The FARC has some 6,900 guerrillas. It signed a peace deal with the government in November after four years of negotiations in Cuba, but implementation is running slightly behind schedule. Photograph: (AFP)
They now begin the delicate transition from guerrilla army to political party after more than half a century at war
Colombia's FARC rebels begin disarming Wednesday under a historic peace deal, beginning the delicate transition from guerrilla army to political party after more than half a century at war.
After weeks of mustering its troops at designated disarmament zones, the FARC, or Revolutionary Armed Forces of Colombia, was set to begin an inventory of its weapons and destroying munitions under United Nations supervision.
"I'm abandoning my rifle for a broom," said guerrilla Maritza Gonzalez at the FARC's hot, dusty camp in San Jose de Oriente, in northern Colombia.
Three armed guerrillas in combat fatigues guarded the entrance to the rudimentary camp, where a steady stream of trucks delivered bags of cement and workers scrambled to finish building a kitchen, mess hall, bathrooms and a laundry area.
Gonzalez, 54, has been a guerrilla since the age of 14. She said she was hopeful for the future and planned to reunite with her five brothers and four sisters.
"Let's hope this leads to peace," she told AFP.
Maritza Gonzalez, 54, has been a guerrilla since the age of 14. She said she was hopeful for the future and planned to reunite with her five brothers and four sisters. 'Let's hope this leads to peace'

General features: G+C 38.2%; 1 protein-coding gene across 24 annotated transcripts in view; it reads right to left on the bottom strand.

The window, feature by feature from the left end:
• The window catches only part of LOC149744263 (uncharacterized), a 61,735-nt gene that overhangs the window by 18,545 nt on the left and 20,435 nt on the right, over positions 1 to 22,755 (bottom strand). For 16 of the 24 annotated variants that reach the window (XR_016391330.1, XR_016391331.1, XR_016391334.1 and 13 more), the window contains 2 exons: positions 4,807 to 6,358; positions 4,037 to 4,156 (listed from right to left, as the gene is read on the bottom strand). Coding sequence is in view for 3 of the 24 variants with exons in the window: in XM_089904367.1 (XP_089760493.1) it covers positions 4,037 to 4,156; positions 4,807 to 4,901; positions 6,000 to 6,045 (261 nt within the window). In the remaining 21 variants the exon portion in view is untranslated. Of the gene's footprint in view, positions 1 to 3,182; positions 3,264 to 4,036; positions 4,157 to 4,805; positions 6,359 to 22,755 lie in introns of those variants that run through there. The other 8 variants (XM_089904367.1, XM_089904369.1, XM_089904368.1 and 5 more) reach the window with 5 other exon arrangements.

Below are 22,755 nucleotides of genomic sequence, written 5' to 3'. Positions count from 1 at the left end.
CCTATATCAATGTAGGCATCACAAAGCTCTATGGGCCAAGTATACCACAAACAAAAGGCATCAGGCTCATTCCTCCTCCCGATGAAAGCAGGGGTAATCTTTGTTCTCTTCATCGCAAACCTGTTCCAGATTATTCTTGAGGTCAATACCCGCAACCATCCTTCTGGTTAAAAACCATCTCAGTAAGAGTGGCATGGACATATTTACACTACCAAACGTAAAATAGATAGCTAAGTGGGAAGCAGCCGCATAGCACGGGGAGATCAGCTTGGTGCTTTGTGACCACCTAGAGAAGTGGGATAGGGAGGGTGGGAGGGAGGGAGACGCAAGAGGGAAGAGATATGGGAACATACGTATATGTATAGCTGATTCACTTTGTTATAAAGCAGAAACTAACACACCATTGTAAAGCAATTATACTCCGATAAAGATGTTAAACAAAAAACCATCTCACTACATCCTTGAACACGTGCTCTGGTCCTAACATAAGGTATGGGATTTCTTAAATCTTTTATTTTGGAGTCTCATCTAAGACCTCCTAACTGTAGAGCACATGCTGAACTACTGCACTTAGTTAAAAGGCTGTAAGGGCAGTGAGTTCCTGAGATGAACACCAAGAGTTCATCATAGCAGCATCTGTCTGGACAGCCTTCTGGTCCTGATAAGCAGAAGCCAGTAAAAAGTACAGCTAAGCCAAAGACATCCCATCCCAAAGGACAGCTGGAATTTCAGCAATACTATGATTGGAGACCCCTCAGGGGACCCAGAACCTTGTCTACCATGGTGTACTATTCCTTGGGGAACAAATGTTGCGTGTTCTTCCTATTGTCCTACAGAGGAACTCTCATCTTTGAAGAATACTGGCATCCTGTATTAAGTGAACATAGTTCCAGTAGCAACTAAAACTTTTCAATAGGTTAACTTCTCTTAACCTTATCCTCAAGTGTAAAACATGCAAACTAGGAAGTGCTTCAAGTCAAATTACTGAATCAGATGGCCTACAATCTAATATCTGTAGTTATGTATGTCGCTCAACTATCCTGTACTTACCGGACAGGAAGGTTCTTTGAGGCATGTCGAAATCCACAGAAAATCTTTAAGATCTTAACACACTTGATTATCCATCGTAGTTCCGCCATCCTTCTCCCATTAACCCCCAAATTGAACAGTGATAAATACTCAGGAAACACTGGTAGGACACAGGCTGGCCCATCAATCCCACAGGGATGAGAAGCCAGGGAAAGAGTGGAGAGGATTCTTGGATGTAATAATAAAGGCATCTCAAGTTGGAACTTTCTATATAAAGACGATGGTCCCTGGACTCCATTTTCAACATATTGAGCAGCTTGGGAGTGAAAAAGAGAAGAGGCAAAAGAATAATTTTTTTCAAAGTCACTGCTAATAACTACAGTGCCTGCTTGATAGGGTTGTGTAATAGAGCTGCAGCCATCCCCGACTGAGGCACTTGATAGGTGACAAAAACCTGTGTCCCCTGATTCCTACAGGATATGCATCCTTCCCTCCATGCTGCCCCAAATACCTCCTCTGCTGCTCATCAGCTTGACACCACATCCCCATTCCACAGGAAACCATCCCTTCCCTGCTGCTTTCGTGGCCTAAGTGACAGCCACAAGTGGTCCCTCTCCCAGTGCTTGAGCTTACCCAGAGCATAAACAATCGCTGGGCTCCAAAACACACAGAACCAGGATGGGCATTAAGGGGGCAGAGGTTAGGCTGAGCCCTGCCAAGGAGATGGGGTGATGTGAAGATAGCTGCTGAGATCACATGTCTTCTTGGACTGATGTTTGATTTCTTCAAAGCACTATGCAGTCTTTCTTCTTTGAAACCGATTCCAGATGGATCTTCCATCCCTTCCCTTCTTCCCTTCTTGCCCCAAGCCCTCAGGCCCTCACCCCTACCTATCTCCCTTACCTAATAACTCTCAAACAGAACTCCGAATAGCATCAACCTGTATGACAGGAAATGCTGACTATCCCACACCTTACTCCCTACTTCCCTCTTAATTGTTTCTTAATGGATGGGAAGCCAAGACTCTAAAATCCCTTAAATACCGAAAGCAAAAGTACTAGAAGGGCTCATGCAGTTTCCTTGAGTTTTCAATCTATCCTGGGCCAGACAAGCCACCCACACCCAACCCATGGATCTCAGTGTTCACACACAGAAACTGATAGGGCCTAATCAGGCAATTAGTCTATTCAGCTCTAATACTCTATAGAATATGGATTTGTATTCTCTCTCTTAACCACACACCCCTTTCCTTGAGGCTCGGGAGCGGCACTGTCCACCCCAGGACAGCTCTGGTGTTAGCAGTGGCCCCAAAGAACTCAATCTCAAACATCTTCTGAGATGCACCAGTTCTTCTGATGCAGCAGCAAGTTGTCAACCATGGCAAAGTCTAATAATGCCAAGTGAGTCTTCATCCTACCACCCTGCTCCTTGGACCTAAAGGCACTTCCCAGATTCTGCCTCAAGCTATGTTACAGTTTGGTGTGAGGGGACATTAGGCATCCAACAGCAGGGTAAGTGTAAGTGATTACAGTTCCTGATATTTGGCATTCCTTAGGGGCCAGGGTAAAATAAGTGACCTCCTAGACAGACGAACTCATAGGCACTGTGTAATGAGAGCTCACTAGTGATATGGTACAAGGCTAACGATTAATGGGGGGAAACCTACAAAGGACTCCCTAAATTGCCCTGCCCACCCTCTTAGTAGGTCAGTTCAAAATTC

President Juan Manuel Santos, who won the Nobel Peace Prize in October for his efforts to end the country's 53-year conflict, called the disarmament "historic news for Colombians" in a tweet.
FARC leader Rodrigo "Timochenko" Londono tweeted that the leftist rebels were laying down their guns "with enthusiasm."
The disarmament of the country's largest guerrilla army will leave rival movement ELN -- currently engaged in rocky peace talks with the government -- as the only rebel group still waging a multi-sided war that has killed 260,000 people.
The Cold War-era conflict, which has also left 60,000 people missing and uprooted 6.9 million, is the last major armed conflict in the Americas.
Colombia, South America's third economy and the world's biggest cocaine producer, has been torn since the 1960s by fighting that has drawn in multiple leftist rebel groups, right-wing paramilitary units, drug cartels and the army.
Santos is hoping to seal a "complete peace" with both the FARC and the ELN.
Both leftist rebel groups took up arms against the government in 1964, in the aftermath of a crushed peasant uprising.
Next challenge: the ELN
The FARC has some 6,900 guerrillas.
It signed a peace deal with the government in November after four years of negotiations in Cuba, but implementation is running slightly behind schedule.
Under the deal, the FARC was originally due to surrender 30 percent of its weapons to the UN by Wednesday. But that can only happen once the inventory is complete.
The government's high commissioner for peace, Sergio Jaramillo, said Tuesday that the 180-day deadline for the rebels to fully disarm would be maintained, however.
The UN said in a statement that the FARC has until May 29 to disarm.
The first to surrender their weapons will be the 322 FARC members taking part in a joint monitoring commission with the government and the UN.
Separate talks with the ELN, or National Liberation Army, took a hit this week when the rebels claimed responsibility for a series of recent attacks -- a bloody reminder of the violence Colombia still faces.
Experts warn the ELN could be a tougher negotiating partner than the FARC because it has more hardline demands for sweeping social change.
It also has a decentralized command structure that could make it harder to convince the rank and file to accept an eventual deal.